By Rosana Mirkovic, head of SME policy, ACCA
Between 4 to 6 September European politicians and business leaders gathered at the 22nd Economic Forum in the spa resort town of Krynica Zdrój, southern Poland.
Under the title ‘New Visions for Hard Times – Europe and the World Confronting the Crisis’, leaders discussed current models of integration, the economic system, and the substantial reforms required to tackle the on-going economic crisis. Much of the debate was dedicated to the competitiveness of the region and how its businesses can make greater impact on the global stage.
And as the title suggests, this was a high level gathering, attracting regional heads of state, international organisations and the major regional and global business leaders. Most impressively, there was a feeling of a genuine need for the government, business and the NGO sector to work together to address some of the socio-economic problems that remain, despite the remarkable period of transition the region has witnessed. With such a rich audience, the programme provided a similar tapestry of topics; from health, pensions and the ageing Europe, to future energy sources, technological innovations and the social media.
Inevitably, with the Forum’s host being so close to the Eurozone (currently expected to join the Euro in January 2016), the various angles on the Eurozone crisis were debated at length.
I was pleased to take part in a PwC panel debate ‘CEE Goes Global – the Expansion of Foreign Companies in Central and Eastern Europe’, which discussed the chances and the perspectives of the private entrepreneurs with their efforts to expand abroad and the obstacles they have to overcome in order to conquer new markets. The panel also debated the importance of such enterprises for the growth of their home regions and national economies. With larger corporations usually dominating such gatherings, it was especially pleasing to see that smaller, growing businesses were recognised for their dynamism and their increasing presence in international trade.
There was agreement among the panel that while national governments are keen to help the SME sector internationalise, their efforts tend to be mis-directed. The participants, who included presidents of boards of some of the major Polish exporting firms, agreed that government actions ought to be targeted towards making trade easier and less costly and removing barriers to growth and innovation. Other than that, there was reluctance to promote further state interference, and a real sense that entrepreneurs simply need to be left alone to do what they know best. Most interestingly, the extent to which the international expansion of Polish companies benefits the national economy, and as such warrant government support, was raised a number of times – as well as the effect of the country’s branding in boosting the international prospects of its companies. It’s difficult to imagine that either of the questions would be asked if a similar event was held in the UK, for example.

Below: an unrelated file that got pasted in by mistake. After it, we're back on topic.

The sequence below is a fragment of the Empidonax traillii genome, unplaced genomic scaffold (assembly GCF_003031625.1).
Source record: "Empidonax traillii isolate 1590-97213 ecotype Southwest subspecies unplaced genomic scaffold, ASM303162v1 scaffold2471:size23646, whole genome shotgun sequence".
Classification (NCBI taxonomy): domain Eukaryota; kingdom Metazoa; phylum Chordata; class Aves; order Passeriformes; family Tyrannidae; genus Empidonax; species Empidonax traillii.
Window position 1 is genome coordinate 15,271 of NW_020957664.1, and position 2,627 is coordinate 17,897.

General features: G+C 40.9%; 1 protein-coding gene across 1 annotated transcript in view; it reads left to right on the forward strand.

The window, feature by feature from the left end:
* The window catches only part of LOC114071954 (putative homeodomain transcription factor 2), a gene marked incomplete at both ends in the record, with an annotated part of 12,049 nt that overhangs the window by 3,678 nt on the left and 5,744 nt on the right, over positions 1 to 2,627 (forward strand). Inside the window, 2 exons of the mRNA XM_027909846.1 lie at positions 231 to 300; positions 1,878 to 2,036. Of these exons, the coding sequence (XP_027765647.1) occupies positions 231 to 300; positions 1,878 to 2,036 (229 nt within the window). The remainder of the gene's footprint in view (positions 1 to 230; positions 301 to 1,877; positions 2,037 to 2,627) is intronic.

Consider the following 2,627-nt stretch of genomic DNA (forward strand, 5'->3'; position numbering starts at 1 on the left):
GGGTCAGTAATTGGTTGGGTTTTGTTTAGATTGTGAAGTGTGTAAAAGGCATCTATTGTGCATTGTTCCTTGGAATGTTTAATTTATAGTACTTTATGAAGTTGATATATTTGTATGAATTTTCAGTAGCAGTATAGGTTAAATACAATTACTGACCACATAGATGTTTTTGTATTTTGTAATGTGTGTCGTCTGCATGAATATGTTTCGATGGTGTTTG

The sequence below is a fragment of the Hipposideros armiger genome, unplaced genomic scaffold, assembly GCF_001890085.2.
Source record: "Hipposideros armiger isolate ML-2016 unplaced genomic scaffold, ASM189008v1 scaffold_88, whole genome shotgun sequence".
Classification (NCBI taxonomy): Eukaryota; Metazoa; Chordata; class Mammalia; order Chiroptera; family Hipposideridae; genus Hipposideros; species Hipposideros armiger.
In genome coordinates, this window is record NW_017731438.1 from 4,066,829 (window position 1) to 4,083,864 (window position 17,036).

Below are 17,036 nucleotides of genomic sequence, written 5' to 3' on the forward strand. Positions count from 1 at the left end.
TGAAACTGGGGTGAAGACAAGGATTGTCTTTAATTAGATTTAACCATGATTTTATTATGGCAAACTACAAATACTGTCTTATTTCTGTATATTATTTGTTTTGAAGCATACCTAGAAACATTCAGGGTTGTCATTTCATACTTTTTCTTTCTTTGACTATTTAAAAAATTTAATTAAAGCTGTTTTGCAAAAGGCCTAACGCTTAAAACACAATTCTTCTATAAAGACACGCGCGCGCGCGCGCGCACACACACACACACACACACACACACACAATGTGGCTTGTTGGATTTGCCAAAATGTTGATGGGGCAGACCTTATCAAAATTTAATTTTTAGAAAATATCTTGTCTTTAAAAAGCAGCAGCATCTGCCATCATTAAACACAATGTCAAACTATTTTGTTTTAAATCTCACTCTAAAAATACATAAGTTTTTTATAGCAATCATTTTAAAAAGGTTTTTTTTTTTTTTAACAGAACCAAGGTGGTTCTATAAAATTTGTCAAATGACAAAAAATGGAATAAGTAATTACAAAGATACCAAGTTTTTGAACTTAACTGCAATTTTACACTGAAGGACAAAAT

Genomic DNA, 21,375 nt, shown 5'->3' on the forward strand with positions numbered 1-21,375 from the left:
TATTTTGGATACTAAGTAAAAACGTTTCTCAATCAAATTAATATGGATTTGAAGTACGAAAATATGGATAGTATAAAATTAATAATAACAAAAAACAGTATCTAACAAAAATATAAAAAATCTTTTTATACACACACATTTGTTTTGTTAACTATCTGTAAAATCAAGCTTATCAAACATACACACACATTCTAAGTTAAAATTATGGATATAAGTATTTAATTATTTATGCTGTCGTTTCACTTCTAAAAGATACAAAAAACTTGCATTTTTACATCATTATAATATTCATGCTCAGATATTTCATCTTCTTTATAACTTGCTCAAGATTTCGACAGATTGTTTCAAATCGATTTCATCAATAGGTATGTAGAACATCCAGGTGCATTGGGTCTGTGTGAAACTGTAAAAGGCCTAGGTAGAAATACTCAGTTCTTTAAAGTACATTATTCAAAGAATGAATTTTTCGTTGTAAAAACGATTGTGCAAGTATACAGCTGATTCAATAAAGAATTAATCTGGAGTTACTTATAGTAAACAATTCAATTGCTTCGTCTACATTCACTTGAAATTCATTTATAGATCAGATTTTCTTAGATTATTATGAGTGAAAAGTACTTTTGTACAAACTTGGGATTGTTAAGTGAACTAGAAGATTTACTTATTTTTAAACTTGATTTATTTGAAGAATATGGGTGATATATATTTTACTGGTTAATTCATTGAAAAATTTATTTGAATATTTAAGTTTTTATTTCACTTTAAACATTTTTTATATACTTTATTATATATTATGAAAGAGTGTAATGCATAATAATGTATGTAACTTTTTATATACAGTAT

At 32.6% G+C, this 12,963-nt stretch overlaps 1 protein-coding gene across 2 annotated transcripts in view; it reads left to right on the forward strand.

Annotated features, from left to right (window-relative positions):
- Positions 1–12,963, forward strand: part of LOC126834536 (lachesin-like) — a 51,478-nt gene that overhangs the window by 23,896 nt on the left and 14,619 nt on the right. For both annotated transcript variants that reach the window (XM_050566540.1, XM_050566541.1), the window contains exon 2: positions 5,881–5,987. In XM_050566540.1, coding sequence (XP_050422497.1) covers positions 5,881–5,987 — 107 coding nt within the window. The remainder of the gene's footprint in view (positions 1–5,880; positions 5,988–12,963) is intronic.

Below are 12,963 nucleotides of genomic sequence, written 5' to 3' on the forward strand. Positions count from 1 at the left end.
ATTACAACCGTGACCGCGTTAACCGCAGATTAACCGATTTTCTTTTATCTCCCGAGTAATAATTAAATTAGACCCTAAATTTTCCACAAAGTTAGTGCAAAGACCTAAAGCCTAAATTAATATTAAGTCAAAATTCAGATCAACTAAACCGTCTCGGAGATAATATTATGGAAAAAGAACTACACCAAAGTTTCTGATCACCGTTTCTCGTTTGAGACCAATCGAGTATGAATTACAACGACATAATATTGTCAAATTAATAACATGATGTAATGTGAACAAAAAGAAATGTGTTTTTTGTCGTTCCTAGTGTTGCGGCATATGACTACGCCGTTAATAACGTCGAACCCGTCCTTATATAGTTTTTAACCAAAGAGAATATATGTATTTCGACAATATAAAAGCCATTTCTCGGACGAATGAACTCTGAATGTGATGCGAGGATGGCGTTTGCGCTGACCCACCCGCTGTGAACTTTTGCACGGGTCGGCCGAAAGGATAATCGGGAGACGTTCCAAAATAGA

The overwhelming sentiment to note from the Forum however is the general optimism about the region’s future. Having witnessed moderate but steady growth throughout the economic downturn, some degree of retrospection was a common thread that tied together much of the conference’s programme, showing how far the region has come and most importantly, the role of business in opening up the region’s potential and cooperation even further.